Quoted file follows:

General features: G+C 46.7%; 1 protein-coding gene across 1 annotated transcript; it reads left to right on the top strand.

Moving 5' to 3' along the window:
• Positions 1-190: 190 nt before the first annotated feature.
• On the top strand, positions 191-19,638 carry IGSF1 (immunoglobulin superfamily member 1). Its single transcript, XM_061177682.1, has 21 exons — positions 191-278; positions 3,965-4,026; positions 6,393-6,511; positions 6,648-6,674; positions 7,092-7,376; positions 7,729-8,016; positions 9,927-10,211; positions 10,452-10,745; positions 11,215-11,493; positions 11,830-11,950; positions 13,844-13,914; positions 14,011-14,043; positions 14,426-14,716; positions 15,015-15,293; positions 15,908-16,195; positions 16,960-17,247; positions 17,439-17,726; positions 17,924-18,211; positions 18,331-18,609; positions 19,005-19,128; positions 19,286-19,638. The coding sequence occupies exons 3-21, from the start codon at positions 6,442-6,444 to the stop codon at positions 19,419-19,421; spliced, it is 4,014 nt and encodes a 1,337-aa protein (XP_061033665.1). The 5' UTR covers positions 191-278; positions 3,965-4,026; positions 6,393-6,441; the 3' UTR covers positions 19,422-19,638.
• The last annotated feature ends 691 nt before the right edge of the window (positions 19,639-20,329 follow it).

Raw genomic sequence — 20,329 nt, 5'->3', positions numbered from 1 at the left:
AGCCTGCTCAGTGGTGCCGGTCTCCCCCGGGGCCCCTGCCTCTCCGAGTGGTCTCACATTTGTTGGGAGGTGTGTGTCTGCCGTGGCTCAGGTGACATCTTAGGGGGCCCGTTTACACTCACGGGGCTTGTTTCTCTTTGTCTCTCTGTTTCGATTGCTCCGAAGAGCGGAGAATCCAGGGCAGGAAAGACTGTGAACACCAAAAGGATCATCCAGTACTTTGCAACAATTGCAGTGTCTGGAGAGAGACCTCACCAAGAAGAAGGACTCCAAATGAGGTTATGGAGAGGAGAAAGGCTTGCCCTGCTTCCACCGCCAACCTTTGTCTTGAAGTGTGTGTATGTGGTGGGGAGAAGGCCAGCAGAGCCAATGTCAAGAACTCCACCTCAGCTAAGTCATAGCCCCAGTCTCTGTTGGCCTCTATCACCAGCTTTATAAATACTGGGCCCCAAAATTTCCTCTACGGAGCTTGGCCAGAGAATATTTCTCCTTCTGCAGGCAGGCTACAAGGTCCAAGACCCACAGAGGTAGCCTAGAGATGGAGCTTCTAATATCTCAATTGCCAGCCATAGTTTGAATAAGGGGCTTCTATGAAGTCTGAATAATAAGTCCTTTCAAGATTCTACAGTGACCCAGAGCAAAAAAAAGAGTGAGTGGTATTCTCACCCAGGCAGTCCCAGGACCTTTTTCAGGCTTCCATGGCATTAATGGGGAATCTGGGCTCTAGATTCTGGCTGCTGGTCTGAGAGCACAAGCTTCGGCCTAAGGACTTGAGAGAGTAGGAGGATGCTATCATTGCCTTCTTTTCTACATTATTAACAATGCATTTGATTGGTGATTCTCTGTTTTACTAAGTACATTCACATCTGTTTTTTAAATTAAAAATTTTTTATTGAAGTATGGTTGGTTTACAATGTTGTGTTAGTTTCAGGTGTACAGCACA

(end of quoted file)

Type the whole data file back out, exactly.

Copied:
General features: G+C 46.7%; 1 protein-coding gene across 1 annotated transcript; it reads left to right on the top strand.

Moving 5' to 3' along the window:
• Positions 1-190: 190 nt before the first annotated feature.
• On the top strand, positions 191-19,638 carry IGSF1 (immunoglobulin superfamily member 1). Its single transcript, XM_061177682.1, has 21 exons — positions 191-278; positions 3,965-4,026; positions 6,393-6,511; positions 6,648-6,674; positions 7,092-7,376; positions 7,729-8,016; positions 9,927-10,211; positions 10,452-10,745; positions 11,215-11,493; positions 11,830-11,950; positions 13,844-13,914; positions 14,011-14,043; positions 14,426-14,716; positions 15,015-15,293; positions 15,908-16,195; positions 16,960-17,247; positions 17,439-17,726; positions 17,924-18,211; positions 18,331-18,609; positions 19,005-19,128; positions 19,286-19,638. The coding sequence occupies exons 3-21, from the start codon at positions 6,442-6,444 to the stop codon at positions 19,419-19,421; spliced, it is 4,014 nt and encodes a 1,337-aa protein (XP_061033665.1). The 5' UTR covers positions 191-278; positions 3,965-4,026; positions 6,393-6,441; the 3' UTR covers positions 19,422-19,638.
• The last annotated feature ends 691 nt before the right edge of the window (positions 19,639-20,329 follow it).

Raw genomic sequence — 20,329 nt, 5'->3', positions numbered from 1 at the left:
AGCCTGCTCAGTGGTGCCGGTCTCCCCCGGGGCCCCTGCCTCTCCGAGTGGTCTCACATTTGTTGGGAGGTGTGTGTCTGCCGTGGCTCAGGTGACATCTTAGGGGGCCCGTTTACACTCACGGGGCTTGTTTCTCTTTGTCTCTCTGTTTCGATTGCTCCGAAGAGCGGAGAATCCAGGGCAGGAAAGACTGTGAACACCAAAAGGATCATCCAGTACTTTGCAACAATTGCAGTGTCTGGAGAGAGACCTCACCAAGAAGAAGGACTCCAAATGAGGTTATGGAGAGGAGAAAGGCTTGCCCTGCTTCCACCGCCAACCTTTGTCTTGAAGTGTGTGTATGTGGTGGGGAGAAGGCCAGCAGAGCCAATGTCAAGAACTCCACCTCAGCTAAGTCATAGCCCCAGTCTCTGTTGGCCTCTATCACCAGCTTTATAAATACTGGGCCCCAAAATTTCCTCTACGGAGCTTGGCCAGAGAATATTTCTCCTTCTGCAGGCAGGCTACAAGGTCCAAGACCCACAGAGGTAGCCTAGAGATGGAGCTTCTAATATCTCAATTGCCAGCCATAGTTTGAATAAGGGGCTTCTATGAAGTCTGAATAATAAGTCCTTTCAAGATTCTACAGTGACCCAGAGCAAAAAAAAGAGTGAGTGGTATTCTCACCCAGGCAGTCCCAGGACCTTTTTCAGGCTTCCATGGCATTAATGGGGAATCTGGGCTCTAGATTCTGGCTGCTGGTCTGAGAGCACAAGCTTCGGCCTAAGGACTTGAGAGAGTAGGAGGATGCTATCATTGCCTTCTTTTCTACATTATTAACAATGCATTTGATTGGTGATTCTCTGTTTTACTAAGTACATTCACATCTGTTTTTTAAATTAAAAATTTTTTATTGAAGTATGGTTGGTTTACAATGTTGTGTTAGTTTCAGGTGTACAGCACA